RIO GRANDE, Puerto Rico – It was the week after he broke his arm and a couple days after the Bengals placed him on Injured Reserve. We spotted Chris Henry, arm in a cast, in the locker room, and about four of us reporters walked over to his corner locker to see how things were going.
We asked fairly innocuous questions – did you know the arm was broken immediately; how frustrating is this injury when it comes at a time like this; do you want to be back in a Bengals uniform next year? Like usual, Henry was soft-spoken and pleasant. He wasn’t a great talker – you might have to combine two or three answers together to get a three-line quote for the story – but he was usually agreeable. For a pro athlete, much of the time, that’s all for which you can hope.
But then, just as we were wrapping up an interview that was probably 2 or 3 minutes long, one reporter asked something like this, “Eh, Chris, some people would say that since you’re not going to be around the team on a day-to-day basis, you might fall back into your old ways. What do you think?”*
*Since I’m off the mainland and can’t check notes or tape recordings, this was how I recollect the exchange. It’s not word for word, but the tone of the question is accurate.
This was an interesting query. Henry, as you probably know, was not a poster child for good deeds since the Bengals drafted him in 2005. He had been arrested multiple times, suspended by the NFL multiple times. He once was arrested on gun charges while he was wearing his own Bengals jersey. He had been accused of providing alcohol to minors. He was ticketed for a DUI. A local judge called him a “one-man crime wave.”
He was obviously a troubled soul.
But when the Bengals released him in April of 2008, casting him into unemployment, he apparently began to change. Mike Brown, the Bengals owner who thinks of himself as a redeemer, brought him back to the Bengals squad in August of 2008, over the objections of coach Marvin Lewis, and during the 2009 training camp, Henry seemed poised to play a big role in Cincinnati’s offense. He caught a touchdown pass in all four preseason games, and as the fourth receiver on the squad, he thought he could make a major impact.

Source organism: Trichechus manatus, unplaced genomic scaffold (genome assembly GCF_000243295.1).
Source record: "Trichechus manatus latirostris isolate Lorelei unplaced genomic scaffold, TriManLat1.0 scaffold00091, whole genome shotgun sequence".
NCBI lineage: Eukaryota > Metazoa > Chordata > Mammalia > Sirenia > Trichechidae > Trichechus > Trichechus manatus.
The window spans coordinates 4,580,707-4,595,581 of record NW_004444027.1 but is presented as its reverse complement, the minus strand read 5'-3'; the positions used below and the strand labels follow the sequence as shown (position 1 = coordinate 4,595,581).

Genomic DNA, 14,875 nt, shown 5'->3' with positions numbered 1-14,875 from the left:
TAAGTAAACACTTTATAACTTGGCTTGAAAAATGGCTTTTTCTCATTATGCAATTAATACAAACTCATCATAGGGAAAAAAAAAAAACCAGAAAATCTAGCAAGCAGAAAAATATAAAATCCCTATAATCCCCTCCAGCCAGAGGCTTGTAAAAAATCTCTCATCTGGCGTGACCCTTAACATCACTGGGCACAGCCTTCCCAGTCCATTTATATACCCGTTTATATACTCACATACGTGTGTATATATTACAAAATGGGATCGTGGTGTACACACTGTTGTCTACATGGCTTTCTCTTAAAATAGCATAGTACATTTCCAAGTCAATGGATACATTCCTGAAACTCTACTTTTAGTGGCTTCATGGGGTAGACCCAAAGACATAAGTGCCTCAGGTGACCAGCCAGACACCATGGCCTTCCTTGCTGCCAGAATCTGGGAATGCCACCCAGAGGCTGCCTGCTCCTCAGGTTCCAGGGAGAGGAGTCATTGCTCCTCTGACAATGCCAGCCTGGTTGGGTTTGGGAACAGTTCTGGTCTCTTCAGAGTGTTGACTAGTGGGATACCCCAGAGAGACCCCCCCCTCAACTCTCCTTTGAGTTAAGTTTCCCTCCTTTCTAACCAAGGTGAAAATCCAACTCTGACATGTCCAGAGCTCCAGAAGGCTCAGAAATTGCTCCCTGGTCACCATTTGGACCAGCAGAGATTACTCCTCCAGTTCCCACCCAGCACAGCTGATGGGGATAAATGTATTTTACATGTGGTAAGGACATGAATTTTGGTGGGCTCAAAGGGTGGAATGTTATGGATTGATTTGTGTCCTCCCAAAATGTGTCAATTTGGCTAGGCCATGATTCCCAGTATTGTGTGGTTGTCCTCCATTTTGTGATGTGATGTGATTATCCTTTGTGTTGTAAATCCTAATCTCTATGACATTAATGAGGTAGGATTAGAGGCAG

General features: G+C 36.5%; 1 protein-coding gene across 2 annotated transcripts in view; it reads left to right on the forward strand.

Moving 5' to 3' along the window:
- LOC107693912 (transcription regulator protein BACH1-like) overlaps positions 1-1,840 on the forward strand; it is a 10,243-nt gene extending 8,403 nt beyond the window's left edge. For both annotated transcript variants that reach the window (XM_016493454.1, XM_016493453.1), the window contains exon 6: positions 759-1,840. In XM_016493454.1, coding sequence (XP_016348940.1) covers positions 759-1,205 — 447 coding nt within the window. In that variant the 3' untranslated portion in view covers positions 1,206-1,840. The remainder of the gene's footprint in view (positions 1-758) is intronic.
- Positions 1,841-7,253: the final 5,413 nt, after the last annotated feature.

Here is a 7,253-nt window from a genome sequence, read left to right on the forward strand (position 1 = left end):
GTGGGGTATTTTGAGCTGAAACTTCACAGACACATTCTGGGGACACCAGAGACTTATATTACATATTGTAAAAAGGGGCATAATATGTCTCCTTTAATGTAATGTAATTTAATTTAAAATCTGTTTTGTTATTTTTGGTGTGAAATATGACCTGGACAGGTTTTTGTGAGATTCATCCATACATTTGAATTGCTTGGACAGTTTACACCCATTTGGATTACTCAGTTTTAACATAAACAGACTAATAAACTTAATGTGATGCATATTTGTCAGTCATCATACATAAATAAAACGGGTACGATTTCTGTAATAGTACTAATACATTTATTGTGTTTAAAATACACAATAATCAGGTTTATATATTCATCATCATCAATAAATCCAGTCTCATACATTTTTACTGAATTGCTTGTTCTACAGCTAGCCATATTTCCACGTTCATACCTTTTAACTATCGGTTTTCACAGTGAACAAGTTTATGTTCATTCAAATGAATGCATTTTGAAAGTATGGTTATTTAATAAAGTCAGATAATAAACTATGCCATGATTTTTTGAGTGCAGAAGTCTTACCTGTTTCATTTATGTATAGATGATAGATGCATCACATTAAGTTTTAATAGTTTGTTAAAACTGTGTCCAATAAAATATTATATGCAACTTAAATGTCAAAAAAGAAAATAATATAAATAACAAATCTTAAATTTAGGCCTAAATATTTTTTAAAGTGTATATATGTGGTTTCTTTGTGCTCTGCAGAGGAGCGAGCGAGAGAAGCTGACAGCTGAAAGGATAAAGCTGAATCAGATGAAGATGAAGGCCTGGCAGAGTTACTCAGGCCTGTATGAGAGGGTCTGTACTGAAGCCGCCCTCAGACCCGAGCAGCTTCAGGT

The impact was less than major – he recorded a pedestrian 12 catches for 236 yards and two TDs – but his off-the-field transformation was remarkable. That was the word, anyway. He was staying out of trouble, and he was planning to marry his fiancée, make himself into a family man. But then, he broke his arm, and he found himself finished for the season.
The reporter’s question – some people are saying you might screw up again – caught Henry off guard.
“Who’s saying that?” he asked.
“Eh, uh, I guess I am,” the reporter said.
I don’t remember the answer Henry gave, but it was something along the lines of, “Don’t worry about me. I’ve changed. I’ll be just fine.”
That exchange from last month was the first thing I thought about when I saw online that Henry had fallen off the back of a pick-up truck during a domestic argument and was in bad shape. Then I thought: if he hadn’t suffered his broken arm, Henry would still be with the Bengals. He wouldn’t have been in Charlotte arguing with his fiancée. He wouldn’t have jumped onto the back of a pickup truck shirtless and the cast still on his healing arm. He wouldn’t have reportedly threatened suicide. He wouldn’t have fallen off. He wouldn’t have died.
Coach Marvin Lewis called Henry a “beacon of hope.” I’m not sure I agree with those exact words. But here’s what I believe – Henry finally realized he had to make changes and that he was trying to turn his life around. Trying really hard. He was trying to be the best father and the best domestic partner he could be. He made a bad decision during an argument with a loved one, and it cost him his life. The way he died doesn’t make him a bad man. The year leading up to his death showed who he truly was trying to become.
Sadly, we’ll never know the end result. And that’s a shame. He could have really had something to say.